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J Gastroenterol Hepatol. 2002 Apr;17(4):488-94.

Management of peptic ulcer disease not related to Helicobacter.

Author information

1
Department of Medicine, The University of Melbourne at Western Hospital, Footscray, Melbourne, Victoria 3011, Australia. n.yeomans@unimelb.edu.au

Abstract

Most peptic ulcers not due to Helicobacter pylori are caused by non-steroidal anti-inflammatory drugs (NSAID), among which an important subset are due to vascular protective ("low-dose") aspirin therapy. Non-steroidal anti-inflammatory drugs ulcers heal quite quickly when treated with a proton pump inhibitor (PPI), even though the NSAID is continued. If the NSAID can be stopped, the ulcers heal readily with either a PPI or a histamine H2-receptor antagonist (H2-RA). If anti-inflammatory treatment is still needed after ulcers are healed, prophylactic co-therapy with a PPI or misoprostol will reduce the risk of ulcer recurrence by about 60-80%. The alternative of switching to a highly selective cyclooxygenase-2 inhibitor has been shown to reduce the risk of a complicated ulcer by about 50-60%, unless low-dose aspirin treatment needs to be given as well for vascular disease. Idiopathic ulcers are becoming more frequent as H. pylori prevalence falls. Some may be sequelae of previous NSAID ulceration even though the NSAID has been ceased and the original ulcer had healed. These are best treated with an H2-RA or a PPI, followed by long-term maintenance with either of these (often in half the healing dosage) to prevent recurrence. Ulcers due to Zollinger-Ellison syndrome and other hypergastrinemia syndromes are rare, and largely beyond the scope of this review.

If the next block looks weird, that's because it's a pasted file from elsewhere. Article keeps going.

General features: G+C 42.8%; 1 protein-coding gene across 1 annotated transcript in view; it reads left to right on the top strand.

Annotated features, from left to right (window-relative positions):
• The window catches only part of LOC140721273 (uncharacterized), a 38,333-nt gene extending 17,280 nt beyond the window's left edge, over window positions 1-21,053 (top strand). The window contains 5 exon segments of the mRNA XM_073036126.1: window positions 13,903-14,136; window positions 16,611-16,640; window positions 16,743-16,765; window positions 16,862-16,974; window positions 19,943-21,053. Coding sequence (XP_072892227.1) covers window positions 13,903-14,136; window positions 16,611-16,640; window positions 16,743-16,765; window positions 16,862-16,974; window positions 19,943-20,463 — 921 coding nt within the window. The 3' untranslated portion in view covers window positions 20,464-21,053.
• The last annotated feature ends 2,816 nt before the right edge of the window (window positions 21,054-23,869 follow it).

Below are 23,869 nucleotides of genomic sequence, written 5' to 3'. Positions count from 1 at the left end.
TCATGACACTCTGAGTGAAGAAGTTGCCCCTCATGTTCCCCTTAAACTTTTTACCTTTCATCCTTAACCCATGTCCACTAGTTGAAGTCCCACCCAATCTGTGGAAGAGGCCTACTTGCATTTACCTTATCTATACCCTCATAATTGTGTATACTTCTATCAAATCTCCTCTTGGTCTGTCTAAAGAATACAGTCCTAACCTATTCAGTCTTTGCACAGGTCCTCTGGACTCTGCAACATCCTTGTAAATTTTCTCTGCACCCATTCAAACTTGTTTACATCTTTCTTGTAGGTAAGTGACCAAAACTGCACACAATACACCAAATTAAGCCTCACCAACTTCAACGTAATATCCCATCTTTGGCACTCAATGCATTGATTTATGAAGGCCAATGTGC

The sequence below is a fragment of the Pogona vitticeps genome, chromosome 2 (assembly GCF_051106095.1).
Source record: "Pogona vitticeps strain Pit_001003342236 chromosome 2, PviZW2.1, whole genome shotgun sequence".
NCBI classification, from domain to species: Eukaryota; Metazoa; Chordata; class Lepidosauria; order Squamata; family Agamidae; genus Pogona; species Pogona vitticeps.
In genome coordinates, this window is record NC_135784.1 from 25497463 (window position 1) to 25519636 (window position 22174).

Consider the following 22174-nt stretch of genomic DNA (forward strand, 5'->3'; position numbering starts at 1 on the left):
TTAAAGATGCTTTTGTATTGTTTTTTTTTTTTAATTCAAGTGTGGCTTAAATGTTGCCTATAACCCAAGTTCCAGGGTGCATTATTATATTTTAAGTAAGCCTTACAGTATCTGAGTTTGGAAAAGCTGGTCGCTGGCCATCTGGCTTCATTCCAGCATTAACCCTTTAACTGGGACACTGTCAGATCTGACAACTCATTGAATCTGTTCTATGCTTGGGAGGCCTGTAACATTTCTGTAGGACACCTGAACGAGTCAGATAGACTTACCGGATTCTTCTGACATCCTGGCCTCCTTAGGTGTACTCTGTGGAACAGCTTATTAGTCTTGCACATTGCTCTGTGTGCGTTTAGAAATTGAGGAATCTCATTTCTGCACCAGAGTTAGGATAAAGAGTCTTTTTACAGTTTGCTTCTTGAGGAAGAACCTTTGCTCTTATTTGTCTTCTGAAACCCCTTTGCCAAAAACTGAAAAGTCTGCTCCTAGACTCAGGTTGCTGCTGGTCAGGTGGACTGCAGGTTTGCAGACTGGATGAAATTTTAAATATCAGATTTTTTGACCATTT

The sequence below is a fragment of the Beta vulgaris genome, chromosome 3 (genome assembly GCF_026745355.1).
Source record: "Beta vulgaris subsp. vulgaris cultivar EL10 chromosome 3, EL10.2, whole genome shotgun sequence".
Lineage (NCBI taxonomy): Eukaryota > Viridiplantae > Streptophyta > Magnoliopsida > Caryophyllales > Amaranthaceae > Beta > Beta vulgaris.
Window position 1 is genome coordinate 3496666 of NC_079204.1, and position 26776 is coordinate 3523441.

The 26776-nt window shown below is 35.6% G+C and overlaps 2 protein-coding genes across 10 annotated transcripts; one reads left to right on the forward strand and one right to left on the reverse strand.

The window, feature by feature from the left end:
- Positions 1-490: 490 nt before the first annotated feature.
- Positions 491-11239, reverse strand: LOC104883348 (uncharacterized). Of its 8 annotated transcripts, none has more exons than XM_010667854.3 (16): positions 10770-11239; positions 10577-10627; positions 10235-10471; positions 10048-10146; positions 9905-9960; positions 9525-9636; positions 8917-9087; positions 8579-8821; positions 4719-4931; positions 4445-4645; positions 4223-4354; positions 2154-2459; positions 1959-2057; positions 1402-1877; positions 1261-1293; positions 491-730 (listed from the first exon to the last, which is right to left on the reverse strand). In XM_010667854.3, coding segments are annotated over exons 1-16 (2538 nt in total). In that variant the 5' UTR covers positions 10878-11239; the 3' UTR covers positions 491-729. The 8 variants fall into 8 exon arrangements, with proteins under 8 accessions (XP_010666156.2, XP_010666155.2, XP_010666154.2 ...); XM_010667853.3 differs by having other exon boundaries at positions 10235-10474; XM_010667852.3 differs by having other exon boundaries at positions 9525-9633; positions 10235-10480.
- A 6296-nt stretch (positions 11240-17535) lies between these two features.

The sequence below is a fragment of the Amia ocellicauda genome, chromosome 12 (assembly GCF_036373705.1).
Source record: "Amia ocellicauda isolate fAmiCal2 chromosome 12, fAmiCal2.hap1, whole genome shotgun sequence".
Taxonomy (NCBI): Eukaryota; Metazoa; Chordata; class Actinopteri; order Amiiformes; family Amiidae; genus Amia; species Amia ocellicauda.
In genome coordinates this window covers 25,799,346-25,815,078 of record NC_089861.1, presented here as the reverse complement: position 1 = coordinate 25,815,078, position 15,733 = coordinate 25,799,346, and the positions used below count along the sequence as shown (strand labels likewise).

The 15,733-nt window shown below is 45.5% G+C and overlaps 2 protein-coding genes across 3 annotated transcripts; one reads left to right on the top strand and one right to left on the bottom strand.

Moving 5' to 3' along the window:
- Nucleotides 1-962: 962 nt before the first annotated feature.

[Indexed for MEDLINE]

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